The data from providers in both countries showed striking similarities with the employer data, in terms of barriers to engagement and reasons for engaging, as well as in their perspectives about what relational (or in-depth) employer engagement meant. However, the fact that UK employers had less ‘institutional’ trust in government policy and programmes critically left more ‘gaps’ to be filled by providers. They tended to achieve this through the development of ‘inter-personal’ relationships with employers, based on trust. So these relationships were largely between individuals from provider organisations and from businesses, rather than based on relations between organisations. But, although these relationships were critical to employer engagement, they were also fragile and trust could be easily lost. This wasn’t helped by changes to programmes, regulations and contracts in localities.

UK providers also expressed concern about employers’ fluctuating demands for labour, which were difficult to meet. Additionally, there was a gap between employer demands and the individuals that providers’ held on their caseloads, who were possible candidates for vacancies. Providers felt that this gap could not be filled by programmes in their current form. One way of providing a good ‘offer’ to employers was by being able to provide a ‘spectrum’ of services (ranging from pre-employment training to in-work support and training). But providers could only really do this successfully if they’d won a range of employment and skills contracts (from different government departments), or merged with or acquired organisations that had. Alternatively, providing a range of services to employers required working with other organisations, sometimes competitors (what is often referred to as ‘co-opetition’).

This research reveals the extremely fragmented landscape of employment and skills provision in the UK, as well as the remoteness of employers from them (notably the situation was slightly different in Scotland, where these policies are devolved responsibilities). The current formulation of employment and skills policy assumes that employers will engage and will provide opportunities for unemployed individuals. But this research (and the previous research we conducted about the UK Work Programme) suggest that employers are not beating the door down to take part in these programmes, despite them being a potential avenue for increasing workforce diversity. If the government wants to seriously address labour market disadvantage and in particular to halve the disability employment gap, an urgent re-think is needed about the current direction of policy.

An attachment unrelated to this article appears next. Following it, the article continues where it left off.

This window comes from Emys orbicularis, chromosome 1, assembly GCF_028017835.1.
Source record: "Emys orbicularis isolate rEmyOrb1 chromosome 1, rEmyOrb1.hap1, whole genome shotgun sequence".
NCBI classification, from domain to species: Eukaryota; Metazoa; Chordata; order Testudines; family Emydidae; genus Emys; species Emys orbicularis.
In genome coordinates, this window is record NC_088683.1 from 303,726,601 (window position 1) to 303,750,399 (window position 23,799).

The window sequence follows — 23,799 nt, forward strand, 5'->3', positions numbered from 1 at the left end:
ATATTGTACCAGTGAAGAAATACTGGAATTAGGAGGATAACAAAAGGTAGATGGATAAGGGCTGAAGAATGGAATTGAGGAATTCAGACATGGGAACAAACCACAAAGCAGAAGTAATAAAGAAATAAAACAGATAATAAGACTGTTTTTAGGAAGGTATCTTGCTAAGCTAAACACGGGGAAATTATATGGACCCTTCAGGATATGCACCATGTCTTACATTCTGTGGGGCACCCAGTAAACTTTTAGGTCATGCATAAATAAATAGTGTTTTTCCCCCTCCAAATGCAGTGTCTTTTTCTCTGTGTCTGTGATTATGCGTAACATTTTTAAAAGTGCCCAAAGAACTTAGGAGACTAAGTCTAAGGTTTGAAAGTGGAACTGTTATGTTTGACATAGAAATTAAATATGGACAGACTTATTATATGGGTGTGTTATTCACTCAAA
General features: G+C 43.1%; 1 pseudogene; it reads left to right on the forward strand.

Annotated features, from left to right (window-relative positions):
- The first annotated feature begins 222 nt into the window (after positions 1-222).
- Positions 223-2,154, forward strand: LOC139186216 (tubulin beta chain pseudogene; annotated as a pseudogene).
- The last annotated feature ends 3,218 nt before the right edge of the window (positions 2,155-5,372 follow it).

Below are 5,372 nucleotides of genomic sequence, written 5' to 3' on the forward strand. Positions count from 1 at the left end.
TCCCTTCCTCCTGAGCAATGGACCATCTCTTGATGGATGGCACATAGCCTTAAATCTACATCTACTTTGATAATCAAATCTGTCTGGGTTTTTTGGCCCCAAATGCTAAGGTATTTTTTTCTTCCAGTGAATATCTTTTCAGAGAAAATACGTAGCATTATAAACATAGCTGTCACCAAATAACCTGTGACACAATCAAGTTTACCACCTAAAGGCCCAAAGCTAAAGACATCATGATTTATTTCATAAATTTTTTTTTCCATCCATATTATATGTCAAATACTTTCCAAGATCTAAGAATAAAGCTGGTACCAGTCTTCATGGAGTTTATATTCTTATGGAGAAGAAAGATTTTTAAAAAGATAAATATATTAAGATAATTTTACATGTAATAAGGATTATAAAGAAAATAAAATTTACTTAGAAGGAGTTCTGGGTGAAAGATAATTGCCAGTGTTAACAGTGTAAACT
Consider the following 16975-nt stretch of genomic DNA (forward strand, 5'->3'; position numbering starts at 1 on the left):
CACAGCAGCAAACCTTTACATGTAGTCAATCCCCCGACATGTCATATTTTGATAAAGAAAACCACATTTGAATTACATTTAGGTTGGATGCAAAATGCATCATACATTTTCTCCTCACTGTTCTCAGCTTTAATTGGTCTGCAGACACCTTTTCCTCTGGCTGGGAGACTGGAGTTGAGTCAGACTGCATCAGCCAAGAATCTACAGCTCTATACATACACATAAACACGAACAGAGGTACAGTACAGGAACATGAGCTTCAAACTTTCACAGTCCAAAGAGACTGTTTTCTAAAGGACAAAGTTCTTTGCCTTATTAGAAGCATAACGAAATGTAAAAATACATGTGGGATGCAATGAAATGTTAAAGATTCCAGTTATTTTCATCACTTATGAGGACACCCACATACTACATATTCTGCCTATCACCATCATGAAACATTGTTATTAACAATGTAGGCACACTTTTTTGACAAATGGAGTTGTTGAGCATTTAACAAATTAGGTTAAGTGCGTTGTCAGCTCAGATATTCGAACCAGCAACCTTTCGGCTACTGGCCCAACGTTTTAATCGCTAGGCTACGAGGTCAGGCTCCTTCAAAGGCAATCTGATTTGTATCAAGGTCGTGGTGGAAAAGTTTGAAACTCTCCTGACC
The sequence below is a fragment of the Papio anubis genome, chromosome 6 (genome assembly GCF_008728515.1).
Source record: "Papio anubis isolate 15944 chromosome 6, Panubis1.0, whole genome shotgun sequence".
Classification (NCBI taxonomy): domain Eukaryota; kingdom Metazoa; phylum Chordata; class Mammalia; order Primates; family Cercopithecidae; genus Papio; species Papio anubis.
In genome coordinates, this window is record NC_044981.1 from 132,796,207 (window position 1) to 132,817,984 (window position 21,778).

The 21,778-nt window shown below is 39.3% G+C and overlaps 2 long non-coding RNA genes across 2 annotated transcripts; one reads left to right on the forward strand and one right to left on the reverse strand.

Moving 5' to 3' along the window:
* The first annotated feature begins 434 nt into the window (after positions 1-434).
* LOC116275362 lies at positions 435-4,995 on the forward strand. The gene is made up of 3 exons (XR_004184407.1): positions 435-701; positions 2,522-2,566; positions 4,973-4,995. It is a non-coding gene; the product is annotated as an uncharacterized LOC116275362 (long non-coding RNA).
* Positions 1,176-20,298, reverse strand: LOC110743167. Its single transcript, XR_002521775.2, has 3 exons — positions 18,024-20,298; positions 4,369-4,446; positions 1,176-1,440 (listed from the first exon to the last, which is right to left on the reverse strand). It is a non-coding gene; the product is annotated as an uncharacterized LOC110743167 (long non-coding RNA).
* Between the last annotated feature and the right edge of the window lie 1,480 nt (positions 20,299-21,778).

Policy recommendations

  • In their current form, programmes are not working effectively for employers. Employers still lack knowledge about programmes, don’t recognise their potential benefits and consider them inappropriate to their needs.
  • A smaller number of programmes, with more continuity and stability but less complexity and fragmentation would make it easier for employers to engage.
  • Changes need to be urgently made to avoid employers receiving large numbers of job applications from benefit claimants in order to fulfil conditionality requirements, as this is damaging to employers’ views of initiatives. A critical aspect of this is better targeting of applications to employers.
  • Devolution is an important opportunity to improve employer engagement in the design and implementation of initiatives and to devise programmes that are responsive to local needs.
  • Merging different government departmental funding streams for employability and skills provision would be helpful, especially as the government looks to replacement European Social Fund provision.
  • More employers need to be equipped with information about ways to make their recruitment and selection processes more inclusive and effective.
  • To maximise resources and to provide a better service to employers, we need more mechanisms for sharing evidence-based good practice across different providers, programmes, cohorts and areas, which currently the competitive contracting frameworks mitigate against.

This research was funded by the Economic and Social Research Council and followed on from ‘Seedcorn’ research funded by CERIC and Leeds University Business School. More information about the research can be found here.